Boomtown: The Real Money Behind Virtual Goods

Boomtown: The Real Money Behind Virtual Goods

Nexon’s Crazyracing KartRider game sold more than 100,000 Mini Coopers in South Korea, more than BMW’s sales of the actual car. It helped that the game’s virtual Mini cost less than $10.

2008 annual revenue for Tencent, China’s largest Internet portal: $1.05 billion. 88% of revenue comes from virtual goods.

$200 million — Amount of virtual goods purchased in the U.S. in 2008.

Blockbuster, Rite Aid, 7-Eleven, and Wal-Mart sell PlaySpan’s Ultimate Game Card, a prepaid card that lets users buy virtual goods in more than 200 video games. More than $50 million in transactions went through PlaySpan’s marketplace in 2008.

$992 million — Microtransactions or sales of virtual goods in virtual worlds in 2008, worldwide

In the virtual world Gaia, Nike gave away T-shirts that made wearers run faster. There is now a brisk aftermarket for the shirts.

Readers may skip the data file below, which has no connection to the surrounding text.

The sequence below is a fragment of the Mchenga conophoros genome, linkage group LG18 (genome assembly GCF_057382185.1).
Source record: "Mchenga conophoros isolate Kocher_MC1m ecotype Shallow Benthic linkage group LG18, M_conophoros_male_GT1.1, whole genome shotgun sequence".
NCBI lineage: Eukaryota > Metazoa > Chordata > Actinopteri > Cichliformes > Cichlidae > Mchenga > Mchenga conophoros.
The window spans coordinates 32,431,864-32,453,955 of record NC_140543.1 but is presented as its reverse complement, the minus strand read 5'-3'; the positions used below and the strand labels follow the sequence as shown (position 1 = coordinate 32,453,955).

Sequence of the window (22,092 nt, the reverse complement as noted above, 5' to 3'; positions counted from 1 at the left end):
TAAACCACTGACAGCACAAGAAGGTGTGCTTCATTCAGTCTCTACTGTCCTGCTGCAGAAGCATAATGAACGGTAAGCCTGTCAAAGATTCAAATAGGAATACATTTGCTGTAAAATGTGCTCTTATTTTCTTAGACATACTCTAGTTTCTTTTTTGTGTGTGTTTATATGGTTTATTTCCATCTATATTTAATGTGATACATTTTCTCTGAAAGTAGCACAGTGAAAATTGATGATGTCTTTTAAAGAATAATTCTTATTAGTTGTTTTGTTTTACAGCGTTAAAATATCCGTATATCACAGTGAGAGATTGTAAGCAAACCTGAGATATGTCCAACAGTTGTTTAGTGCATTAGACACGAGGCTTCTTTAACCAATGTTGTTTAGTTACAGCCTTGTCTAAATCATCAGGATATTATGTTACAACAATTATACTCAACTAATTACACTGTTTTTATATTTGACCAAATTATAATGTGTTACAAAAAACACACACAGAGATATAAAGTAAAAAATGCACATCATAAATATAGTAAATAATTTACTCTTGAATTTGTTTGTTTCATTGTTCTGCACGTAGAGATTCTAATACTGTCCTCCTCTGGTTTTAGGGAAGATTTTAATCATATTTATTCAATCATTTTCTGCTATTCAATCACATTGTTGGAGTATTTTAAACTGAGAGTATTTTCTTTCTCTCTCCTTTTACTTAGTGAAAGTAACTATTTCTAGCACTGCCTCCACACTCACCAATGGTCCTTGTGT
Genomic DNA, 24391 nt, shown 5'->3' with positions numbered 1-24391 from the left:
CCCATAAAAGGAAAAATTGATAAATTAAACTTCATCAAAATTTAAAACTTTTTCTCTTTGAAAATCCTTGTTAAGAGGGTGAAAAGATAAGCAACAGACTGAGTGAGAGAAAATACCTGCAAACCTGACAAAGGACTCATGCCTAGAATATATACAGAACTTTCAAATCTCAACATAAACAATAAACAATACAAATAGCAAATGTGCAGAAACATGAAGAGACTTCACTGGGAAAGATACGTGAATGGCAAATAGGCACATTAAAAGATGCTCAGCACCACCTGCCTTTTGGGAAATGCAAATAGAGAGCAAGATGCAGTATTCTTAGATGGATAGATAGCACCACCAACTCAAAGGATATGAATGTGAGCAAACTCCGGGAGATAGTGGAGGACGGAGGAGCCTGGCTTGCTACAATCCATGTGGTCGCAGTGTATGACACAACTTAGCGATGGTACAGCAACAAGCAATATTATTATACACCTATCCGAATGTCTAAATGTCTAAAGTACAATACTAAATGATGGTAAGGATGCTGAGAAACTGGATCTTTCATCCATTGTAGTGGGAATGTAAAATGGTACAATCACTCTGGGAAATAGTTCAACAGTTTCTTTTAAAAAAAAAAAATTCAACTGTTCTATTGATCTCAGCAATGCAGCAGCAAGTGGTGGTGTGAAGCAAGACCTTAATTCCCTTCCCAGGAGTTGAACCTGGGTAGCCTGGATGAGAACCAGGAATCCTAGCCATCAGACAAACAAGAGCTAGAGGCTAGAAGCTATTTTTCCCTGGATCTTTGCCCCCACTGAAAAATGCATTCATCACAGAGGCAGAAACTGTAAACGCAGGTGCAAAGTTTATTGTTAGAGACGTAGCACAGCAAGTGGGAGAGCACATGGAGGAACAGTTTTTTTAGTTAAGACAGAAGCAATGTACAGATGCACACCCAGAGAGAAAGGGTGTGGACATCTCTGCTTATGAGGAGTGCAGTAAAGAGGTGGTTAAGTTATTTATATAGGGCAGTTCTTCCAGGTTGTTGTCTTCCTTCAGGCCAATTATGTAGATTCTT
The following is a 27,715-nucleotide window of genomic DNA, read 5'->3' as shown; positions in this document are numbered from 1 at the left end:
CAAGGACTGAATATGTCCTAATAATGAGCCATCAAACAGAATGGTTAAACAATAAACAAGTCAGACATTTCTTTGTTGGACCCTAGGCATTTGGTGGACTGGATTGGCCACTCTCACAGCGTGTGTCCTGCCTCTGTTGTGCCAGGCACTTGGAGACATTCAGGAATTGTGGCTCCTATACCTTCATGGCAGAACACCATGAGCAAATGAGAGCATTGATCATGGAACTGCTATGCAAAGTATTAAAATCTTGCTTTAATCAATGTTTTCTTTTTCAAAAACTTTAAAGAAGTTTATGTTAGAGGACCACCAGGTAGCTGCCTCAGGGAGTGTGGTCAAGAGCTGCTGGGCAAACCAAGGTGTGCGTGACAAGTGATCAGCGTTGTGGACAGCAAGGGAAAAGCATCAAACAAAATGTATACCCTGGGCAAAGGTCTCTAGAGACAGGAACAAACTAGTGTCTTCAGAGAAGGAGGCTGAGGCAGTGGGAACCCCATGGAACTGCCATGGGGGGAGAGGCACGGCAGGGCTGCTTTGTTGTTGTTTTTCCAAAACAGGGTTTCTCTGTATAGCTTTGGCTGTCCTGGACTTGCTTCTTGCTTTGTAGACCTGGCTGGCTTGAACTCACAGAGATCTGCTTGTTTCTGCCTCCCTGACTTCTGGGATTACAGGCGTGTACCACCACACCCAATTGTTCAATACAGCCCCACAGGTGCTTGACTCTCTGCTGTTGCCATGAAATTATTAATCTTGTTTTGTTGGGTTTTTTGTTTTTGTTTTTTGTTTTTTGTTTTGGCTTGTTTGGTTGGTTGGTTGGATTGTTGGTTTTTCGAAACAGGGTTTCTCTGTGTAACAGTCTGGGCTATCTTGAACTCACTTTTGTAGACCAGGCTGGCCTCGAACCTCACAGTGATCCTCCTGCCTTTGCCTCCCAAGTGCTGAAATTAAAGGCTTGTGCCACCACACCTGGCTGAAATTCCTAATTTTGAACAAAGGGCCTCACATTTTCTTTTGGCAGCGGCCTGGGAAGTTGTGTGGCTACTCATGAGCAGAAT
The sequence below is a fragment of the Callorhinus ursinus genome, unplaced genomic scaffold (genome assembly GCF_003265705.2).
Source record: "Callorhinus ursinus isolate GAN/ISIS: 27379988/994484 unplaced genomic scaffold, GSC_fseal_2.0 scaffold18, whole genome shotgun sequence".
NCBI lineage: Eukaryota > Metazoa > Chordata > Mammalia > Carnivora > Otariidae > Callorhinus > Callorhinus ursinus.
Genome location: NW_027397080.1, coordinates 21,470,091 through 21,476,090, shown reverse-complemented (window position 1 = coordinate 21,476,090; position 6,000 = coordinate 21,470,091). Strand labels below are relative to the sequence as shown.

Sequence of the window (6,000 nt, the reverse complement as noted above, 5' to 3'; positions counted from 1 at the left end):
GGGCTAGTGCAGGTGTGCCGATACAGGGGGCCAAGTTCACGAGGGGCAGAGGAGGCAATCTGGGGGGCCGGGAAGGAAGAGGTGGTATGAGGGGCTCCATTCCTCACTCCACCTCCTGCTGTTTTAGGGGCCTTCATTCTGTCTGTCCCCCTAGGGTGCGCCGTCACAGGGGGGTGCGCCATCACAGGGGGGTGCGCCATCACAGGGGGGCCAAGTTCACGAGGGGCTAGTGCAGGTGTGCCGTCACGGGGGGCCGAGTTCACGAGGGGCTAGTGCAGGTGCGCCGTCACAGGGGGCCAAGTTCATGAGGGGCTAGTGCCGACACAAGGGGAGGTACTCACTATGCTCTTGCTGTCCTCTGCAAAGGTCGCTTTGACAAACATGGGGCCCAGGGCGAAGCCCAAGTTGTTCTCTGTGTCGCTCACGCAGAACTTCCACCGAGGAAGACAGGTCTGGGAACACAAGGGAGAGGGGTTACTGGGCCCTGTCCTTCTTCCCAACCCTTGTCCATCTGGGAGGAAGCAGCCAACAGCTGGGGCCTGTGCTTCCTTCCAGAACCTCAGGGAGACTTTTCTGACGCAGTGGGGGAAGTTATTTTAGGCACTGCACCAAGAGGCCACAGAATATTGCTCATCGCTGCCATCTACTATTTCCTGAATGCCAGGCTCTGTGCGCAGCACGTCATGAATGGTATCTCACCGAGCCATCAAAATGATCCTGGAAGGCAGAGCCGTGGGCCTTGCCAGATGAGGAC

$1.8 billion — Estimated microtransactions or sales of virtual goods in virtual worlds in 2009, worldwide

$408 million — Amount of venture capital invested in 40 companies in 2008 that rely on virtual goods for at least part of their revenues

The most popular virtual-goods purchases are game characters or avatars, such as Eve Online’s Cybs (6.5 billion Isk, $361 U.S.).

In Asia, Coca-Cola has offered gamers virtual Coke cars and a Coke racetrack.

FooPets members spend an average of $25 a month on their cyber puppies and kittens, roughly equal to what people spend on their animals in the real world.

Virtual Greats lets you decorate your avatar with items like Justin Timberlake’s fedora ($2).

Nestlé’s Purina brand pet food is the exclusive kibble in FooPets’s virtual pet world.

382 — Number of virtual gifts available in the Facebook Gift Shop

$5 Buys you 500 credits for virtual goods on Facebook

$30 million to $40 million — Facebook’s estimated annual virtual-gift revenue